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ICD-10 at Heartland – Five Things You Need to Know Today

Posted on in Education/Training

By Beth Cox Hollingsworth, VGM Marketing ICD-10Heartland The change to ICD-10 coding is right around the corner on Oct 1, 2015. The topic of ICD-10 was clearly on the top of many VGM Members’ minds as the educational session was packed full of eager billing professionals. Presenting was Denise Leard of Brown & Fortunato, P.C., who filled in for Mary Ellen Conway, who didn’t make it to Waterloo because of flight delays. The presentation was chock full of coding details and examples, but here are the top five points that resounded strongly in the presentation.

  1. Your staff should understand the basic “whats,” “hows,” and “whys” of the coding changes.

The codes are becoming more specific for all HIPPA-covered entities to better track the details of why health events occur, how often they occur and the laterality of the incident when applicable. Of course, this is what is described in the coding numbers, and now letters. By collecting in great detail the data of injury or illness, payer sources and government officials will be able to more closely monitor health trends for public policy and incorrect billing practices that potentially add up to fraud. In addition the practice should offer the specificity needed for better care and outcomes. We covered more on the coding changes in a previous article that you can access here.

  1. Billing professionals need to double and triple-check physician documentation.

It will not be the role of billers to assign the new, more detailed coding. But it will be imperative that they review the physician coding and notice inconsistencies and errors. Did the physician’s office accurately identify the correct side of the body? Did you hear information about how the event happened from the patient that varies from the documentation received? Your ICD-10 expert must be able to recognize potential errors at a glance to prevent incorrect coding and denials.

Who is the person in your business to have these conversations with physicians? To maintain relationships, they should be conducted tactfully to encourage a team effort between physician and HME.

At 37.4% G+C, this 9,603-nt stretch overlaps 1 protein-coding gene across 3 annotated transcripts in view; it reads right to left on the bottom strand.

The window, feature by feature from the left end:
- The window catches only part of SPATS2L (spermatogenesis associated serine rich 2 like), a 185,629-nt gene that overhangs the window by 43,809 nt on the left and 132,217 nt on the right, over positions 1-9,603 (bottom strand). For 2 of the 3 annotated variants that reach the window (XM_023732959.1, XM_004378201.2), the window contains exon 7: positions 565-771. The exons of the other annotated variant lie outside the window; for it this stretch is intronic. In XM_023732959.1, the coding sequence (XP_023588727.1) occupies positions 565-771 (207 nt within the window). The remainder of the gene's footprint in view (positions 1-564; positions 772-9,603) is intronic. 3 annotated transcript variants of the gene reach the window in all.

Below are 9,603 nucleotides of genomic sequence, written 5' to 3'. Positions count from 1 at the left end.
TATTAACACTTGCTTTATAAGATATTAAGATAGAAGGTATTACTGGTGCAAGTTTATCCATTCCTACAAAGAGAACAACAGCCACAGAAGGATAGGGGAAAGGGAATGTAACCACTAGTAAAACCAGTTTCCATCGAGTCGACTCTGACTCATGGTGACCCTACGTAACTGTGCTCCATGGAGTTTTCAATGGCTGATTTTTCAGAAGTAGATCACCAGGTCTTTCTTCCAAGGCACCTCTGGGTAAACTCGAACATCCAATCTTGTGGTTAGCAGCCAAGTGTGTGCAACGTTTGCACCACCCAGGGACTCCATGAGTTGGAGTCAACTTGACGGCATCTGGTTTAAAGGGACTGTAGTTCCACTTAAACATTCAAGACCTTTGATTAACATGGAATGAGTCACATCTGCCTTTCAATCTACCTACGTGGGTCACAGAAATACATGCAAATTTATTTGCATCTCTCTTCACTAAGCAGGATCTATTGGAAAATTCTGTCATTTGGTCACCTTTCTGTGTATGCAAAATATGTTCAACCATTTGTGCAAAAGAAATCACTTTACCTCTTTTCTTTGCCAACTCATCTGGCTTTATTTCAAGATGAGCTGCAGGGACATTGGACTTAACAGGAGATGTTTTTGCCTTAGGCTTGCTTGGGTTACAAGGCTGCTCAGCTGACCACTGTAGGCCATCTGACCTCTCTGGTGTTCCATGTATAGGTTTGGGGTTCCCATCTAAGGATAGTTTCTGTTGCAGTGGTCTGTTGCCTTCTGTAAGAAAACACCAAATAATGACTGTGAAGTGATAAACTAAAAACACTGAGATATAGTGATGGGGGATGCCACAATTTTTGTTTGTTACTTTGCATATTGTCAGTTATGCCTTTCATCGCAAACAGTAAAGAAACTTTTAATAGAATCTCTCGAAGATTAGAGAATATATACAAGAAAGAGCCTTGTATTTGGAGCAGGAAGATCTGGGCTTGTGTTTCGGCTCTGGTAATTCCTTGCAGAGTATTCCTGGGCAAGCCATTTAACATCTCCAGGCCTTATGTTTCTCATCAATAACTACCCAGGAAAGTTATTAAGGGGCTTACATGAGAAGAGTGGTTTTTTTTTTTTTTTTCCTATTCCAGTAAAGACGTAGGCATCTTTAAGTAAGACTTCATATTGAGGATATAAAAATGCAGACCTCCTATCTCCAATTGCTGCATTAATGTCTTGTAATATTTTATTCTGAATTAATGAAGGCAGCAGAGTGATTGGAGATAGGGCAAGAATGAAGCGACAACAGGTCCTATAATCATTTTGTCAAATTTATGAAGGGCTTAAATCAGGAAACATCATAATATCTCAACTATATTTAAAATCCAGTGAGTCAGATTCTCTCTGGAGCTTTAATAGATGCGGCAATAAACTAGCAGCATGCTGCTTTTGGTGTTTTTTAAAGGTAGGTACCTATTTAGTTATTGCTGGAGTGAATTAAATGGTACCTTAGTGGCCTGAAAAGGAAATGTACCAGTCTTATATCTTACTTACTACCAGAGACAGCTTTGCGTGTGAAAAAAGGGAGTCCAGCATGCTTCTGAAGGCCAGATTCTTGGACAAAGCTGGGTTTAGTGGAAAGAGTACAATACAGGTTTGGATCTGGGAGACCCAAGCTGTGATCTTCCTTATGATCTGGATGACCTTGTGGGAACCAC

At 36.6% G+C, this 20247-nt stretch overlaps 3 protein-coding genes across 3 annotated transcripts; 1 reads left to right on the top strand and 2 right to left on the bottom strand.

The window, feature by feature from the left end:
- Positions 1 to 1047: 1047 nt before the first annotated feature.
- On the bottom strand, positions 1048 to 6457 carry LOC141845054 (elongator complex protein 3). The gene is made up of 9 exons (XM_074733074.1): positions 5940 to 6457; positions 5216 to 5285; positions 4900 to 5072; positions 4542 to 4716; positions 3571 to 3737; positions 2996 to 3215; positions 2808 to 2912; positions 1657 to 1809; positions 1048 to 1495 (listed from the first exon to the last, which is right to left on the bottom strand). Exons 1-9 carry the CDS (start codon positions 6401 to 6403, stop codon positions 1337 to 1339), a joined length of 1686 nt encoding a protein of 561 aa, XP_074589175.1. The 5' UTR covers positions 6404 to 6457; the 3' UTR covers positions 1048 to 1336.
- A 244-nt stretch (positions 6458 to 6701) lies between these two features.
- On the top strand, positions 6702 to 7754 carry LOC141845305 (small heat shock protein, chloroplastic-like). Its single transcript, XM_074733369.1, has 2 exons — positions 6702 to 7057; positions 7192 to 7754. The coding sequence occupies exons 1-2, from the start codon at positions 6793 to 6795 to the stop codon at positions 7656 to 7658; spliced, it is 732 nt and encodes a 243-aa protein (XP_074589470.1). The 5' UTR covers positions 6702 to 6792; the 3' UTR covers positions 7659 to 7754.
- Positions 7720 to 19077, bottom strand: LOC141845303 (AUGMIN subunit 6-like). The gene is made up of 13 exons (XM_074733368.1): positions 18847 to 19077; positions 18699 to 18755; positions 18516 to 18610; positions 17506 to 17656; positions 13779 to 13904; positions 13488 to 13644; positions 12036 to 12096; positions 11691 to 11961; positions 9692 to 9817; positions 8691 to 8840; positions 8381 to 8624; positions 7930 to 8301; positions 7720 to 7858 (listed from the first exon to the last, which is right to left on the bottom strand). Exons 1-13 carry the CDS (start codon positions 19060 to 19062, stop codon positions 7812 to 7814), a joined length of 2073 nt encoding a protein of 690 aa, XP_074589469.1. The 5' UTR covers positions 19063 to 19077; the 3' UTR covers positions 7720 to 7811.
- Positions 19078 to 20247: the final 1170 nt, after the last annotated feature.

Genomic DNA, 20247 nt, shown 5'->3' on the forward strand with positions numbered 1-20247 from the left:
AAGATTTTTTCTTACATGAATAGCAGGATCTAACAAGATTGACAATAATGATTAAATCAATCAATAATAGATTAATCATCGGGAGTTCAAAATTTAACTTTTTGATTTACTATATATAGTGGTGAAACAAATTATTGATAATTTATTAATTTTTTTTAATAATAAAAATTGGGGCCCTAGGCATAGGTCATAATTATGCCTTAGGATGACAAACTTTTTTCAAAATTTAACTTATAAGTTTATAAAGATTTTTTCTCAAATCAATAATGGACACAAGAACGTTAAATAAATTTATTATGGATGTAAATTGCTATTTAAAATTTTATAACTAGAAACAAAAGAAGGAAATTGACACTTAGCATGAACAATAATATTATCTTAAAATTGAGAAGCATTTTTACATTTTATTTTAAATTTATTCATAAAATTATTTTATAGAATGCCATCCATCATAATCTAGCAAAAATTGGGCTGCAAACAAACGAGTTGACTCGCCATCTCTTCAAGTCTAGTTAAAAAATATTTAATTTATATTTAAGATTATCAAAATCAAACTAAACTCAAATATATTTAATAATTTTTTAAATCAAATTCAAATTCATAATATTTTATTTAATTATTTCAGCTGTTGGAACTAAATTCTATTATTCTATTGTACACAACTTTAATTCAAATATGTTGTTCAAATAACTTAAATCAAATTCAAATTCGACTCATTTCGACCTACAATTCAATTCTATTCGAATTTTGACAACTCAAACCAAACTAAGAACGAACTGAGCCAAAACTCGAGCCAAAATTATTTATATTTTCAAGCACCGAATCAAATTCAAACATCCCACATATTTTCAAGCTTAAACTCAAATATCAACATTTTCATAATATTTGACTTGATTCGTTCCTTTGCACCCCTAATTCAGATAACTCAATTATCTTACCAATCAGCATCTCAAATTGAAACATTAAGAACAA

1. Designate an ICD-10 expert.

Who has the final say in your office when it comes to ICD-10 coding? Whose role is it to say, “Yes, this is correct.” Or “No, we need to kick this back to the physician.” Today and no later, you need to designate the person whose responsibility it is to know the details, guide other staff and coordinate communication with the physicians’ offices. For bigger offices, this may be a team of people with assigned duties. For smaller ones, you may just have one who will become your ICD-10 guru.

  1. Create a cheat sheet of frequently used codes.

Your billing professionals should know off the top of their heads many of the codes that are used most frequently. Develop a cheat sheet that crosswalks all of those codes to the new ICD-10 codes. Rarely, the old codes will cross over one to one. But more often, one code will cross over to many possibilities, as the new system has thousands more codes. Develop a cheat sheet that includes all of these possibilities and post it on the wall. Make it accessible to all who see patient records and who might notice errors or inconsistencies.

5. Take corrective action when documentation doesn’t add up – right away.

If your billing pro has doubts about the proper coding or notices that something seems wrong, act quickly! Waiting too long to fix the error will make the problem more difficult for the physician to correct. Don’t procrastinate; make the necessary phone calls to correct irregularities or a more glaring problem.

Click here for Mary Ellen Conway’s PowerPoint presentation that is full of information on ICD-10. For more information about ICD-10, take a look at our previous articles. Don’t Be SCARED, Be PREPARED for ICD-10 (Going Live Oct. 1, 2015) ICD-10 Questions and Answers Received from the MAC Advisory Groups ICD-10 Implementation is Six Months Away – Three Steps To Help You Prepare

 

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